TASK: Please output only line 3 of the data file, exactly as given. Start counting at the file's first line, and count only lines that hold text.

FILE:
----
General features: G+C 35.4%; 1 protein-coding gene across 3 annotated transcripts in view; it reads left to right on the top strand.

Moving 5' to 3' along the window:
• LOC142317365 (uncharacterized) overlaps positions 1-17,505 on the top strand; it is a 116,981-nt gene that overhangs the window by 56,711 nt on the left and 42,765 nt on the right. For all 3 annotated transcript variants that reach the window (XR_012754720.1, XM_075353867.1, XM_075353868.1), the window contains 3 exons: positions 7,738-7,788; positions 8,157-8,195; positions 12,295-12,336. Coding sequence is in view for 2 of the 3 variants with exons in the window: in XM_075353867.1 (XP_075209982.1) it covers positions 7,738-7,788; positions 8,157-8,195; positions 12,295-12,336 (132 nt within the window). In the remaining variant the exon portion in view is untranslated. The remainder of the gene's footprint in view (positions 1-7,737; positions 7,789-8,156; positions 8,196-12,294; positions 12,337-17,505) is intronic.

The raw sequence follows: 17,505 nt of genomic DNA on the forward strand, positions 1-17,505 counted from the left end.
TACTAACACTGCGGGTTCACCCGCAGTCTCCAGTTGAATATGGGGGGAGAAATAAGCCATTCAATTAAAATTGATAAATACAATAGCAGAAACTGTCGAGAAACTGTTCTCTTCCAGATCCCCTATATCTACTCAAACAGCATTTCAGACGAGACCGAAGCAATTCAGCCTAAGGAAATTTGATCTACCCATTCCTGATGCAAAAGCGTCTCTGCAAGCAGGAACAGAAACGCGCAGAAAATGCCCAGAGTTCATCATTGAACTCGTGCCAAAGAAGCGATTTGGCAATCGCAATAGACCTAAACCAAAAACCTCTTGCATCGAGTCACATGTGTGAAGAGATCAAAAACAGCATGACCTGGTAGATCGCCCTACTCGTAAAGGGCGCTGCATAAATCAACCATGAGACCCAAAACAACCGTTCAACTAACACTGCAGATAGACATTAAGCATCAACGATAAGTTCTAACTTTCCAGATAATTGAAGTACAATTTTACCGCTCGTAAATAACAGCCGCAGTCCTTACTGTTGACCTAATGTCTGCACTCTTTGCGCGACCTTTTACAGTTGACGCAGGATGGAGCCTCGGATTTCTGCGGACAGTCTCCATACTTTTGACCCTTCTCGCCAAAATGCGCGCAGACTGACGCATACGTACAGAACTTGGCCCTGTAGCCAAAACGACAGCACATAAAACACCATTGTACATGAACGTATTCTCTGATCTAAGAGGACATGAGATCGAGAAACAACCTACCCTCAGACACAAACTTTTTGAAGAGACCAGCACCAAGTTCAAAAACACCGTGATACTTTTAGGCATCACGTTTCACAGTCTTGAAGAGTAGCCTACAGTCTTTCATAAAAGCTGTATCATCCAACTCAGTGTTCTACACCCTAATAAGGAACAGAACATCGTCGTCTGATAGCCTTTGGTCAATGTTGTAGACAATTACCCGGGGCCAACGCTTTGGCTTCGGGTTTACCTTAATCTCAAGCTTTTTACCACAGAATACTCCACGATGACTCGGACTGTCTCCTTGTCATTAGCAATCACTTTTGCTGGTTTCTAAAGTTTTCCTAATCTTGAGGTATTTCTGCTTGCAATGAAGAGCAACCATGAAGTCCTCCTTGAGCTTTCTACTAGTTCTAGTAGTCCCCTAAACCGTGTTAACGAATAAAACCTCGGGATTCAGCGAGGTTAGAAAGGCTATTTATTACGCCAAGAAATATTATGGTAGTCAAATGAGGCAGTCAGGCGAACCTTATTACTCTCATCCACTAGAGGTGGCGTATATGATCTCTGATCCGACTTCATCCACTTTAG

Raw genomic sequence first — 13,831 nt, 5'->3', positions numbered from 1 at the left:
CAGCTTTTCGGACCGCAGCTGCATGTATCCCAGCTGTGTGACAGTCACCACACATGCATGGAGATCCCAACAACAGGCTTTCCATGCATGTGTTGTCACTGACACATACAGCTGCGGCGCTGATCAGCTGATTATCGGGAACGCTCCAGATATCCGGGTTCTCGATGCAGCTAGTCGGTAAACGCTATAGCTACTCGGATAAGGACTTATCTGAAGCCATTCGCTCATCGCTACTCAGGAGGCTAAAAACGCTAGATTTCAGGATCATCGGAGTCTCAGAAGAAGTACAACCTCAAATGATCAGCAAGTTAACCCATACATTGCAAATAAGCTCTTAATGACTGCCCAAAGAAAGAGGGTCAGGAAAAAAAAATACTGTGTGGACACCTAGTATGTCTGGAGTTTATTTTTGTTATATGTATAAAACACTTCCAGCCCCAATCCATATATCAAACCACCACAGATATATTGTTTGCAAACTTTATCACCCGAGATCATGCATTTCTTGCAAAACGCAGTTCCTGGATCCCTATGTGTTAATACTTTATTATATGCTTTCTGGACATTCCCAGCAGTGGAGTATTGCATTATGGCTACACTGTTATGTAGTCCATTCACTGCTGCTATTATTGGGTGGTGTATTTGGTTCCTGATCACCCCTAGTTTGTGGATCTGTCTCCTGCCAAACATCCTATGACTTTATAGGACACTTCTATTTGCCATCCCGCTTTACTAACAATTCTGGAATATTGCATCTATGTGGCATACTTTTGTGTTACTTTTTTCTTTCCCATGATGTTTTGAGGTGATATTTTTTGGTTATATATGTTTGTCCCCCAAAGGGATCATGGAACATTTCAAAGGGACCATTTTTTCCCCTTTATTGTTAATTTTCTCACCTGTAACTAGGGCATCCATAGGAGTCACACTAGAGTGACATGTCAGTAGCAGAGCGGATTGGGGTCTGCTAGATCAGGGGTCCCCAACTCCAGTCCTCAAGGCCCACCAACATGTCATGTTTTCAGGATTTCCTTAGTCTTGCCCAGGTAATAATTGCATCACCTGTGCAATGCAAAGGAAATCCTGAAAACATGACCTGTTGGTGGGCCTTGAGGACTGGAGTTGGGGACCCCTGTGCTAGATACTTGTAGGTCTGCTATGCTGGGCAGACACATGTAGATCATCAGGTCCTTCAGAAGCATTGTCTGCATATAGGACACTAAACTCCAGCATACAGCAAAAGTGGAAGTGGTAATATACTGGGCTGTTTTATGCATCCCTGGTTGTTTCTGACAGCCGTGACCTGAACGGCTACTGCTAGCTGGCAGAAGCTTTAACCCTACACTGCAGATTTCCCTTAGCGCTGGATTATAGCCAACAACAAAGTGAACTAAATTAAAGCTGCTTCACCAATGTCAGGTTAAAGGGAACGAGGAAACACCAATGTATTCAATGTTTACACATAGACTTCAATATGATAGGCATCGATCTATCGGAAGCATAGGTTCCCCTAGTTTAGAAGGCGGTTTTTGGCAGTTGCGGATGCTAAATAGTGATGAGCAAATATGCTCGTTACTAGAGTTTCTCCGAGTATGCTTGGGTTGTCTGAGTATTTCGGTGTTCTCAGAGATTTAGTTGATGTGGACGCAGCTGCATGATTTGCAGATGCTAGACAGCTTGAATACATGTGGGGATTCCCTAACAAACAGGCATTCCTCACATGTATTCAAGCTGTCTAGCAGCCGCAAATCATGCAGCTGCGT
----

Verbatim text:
• LOC142317365 (uncharacterized) overlaps positions 1-17,505 on the top strand; it is a 116,981-nt gene that overhangs the window by 56,711 nt on the left and 42,765 nt on the right. For all 3 annotated transcript variants that reach the window (XR_012754720.1, XM_075353867.1, XM_075353868.1), the window contains 3 exons: positions 7,738-7,788; positions 8,157-8,195; positions 12,295-12,336. Coding sequence is in view for 2 of the 3 variants with exons in the window: in XM_075353867.1 (XP_075209982.1) it covers positions 7,738-7,788; positions 8,157-8,195; positions 12,295-12,336 (132 nt within the window). In the remaining variant the exon portion in view is untranslated. The remainder of the gene's footprint in view (positions 1-7,737; positions 7,789-8,156; positions 8,196-12,294; positions 12,337-17,505) is intronic.